Nobody likes "ambulance chasers" - the unscrupulous lawyers, doctors and chiropractors who cull police accident reports so they can drum up business by soliciting victims.

Insurance-industry officials say the practice is often the first step in an insurance fraud, so there is arguably a legitimate public interest in reining it in.

But a bill (A801) approved by the Assembly last week goes way too far. The measure bars the release of motor-vehicle accident reports for 90 days, except to people involved in the accident, representatives of insurance companies and law-enforcement authorities.

Despite the fact that accident reports are clearly public documents under the Open Public Records Act, despite the fact that police officers are required to complete accident reports within five days, the bill would ban members of the public - and the news media - from obtaining reports for three months.

Which means: We could not provide you with the complete details of that accident down the street from your house until 90 days have passed.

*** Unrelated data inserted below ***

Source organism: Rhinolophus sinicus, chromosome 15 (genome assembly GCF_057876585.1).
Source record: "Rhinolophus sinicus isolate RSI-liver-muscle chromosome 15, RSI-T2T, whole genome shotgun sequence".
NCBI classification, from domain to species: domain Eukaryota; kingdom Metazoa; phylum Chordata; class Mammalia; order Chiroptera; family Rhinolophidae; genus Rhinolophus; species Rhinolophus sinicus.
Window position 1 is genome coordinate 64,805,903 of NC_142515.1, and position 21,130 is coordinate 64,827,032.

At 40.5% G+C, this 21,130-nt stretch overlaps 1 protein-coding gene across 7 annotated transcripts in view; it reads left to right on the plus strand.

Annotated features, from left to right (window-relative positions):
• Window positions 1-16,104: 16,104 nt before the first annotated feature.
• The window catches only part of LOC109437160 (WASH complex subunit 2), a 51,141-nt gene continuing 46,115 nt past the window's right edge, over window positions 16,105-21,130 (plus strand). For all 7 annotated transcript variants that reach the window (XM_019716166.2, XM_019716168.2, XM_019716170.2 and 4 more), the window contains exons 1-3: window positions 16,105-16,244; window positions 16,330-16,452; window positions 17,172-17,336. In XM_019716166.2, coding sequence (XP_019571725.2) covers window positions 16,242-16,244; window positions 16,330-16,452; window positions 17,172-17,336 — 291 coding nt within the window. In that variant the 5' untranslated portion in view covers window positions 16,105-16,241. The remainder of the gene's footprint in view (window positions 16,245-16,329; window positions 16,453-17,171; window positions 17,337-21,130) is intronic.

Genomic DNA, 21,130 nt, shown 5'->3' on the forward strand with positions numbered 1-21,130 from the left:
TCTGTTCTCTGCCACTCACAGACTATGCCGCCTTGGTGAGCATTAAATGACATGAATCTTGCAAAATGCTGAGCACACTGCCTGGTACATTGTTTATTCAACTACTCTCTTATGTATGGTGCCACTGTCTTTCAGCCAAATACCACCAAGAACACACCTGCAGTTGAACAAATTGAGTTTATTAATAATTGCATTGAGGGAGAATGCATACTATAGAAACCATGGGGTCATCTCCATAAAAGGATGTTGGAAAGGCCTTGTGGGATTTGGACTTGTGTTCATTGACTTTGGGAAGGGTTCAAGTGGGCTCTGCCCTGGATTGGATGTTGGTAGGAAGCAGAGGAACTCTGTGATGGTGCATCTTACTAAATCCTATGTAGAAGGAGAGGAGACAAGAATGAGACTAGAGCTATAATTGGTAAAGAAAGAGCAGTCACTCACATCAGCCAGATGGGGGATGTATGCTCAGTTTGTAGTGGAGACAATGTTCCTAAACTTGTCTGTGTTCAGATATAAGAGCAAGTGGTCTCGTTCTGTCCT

Nor could you go down to the police station and get a copy of that accident report for 90 days.

Does that sound like a free and open society to you? Because it sure doesn't sound like one to us.

And especially galling, it's completely unnecessary if the goal is only to stop ambulance chasers.

The original version of the legislation simply prohibited anyone from using information from an accident report to solicit professional employment for 30 days after the accident. There. Done.

Extend that prohibition about soliciting professional employment to 90 days, if that's what the sponsors want, and they will have accomplished the exact same goal regarding ambulance chasing as the current legislation. And they would do it without blocking the media and the public from obtaining clearly public information in a timely fashion.

The rewritten bill is not only offensive. It makes no sense. And it passed the Assembly by a lopsided 73-4 vote? The only explanation we can see is, with so many member of the Assembly being lawyers, they didn't want to appear soft on ambulance chasers.

As we noted in a previous editorial on the bill, state Sen. Bob Smith, D-Middlesex, has said the measure is akin to "using a nuclear weapon to kill an ant." He's right. After all, how much of a social problem is ambulance chasing anyway? Accident victims are always free to tell these people to get lost.

The bill is overkill. Its passage in the Assembly is disappointing. Here's hoping the Senate shows some sense and rejects the measure.

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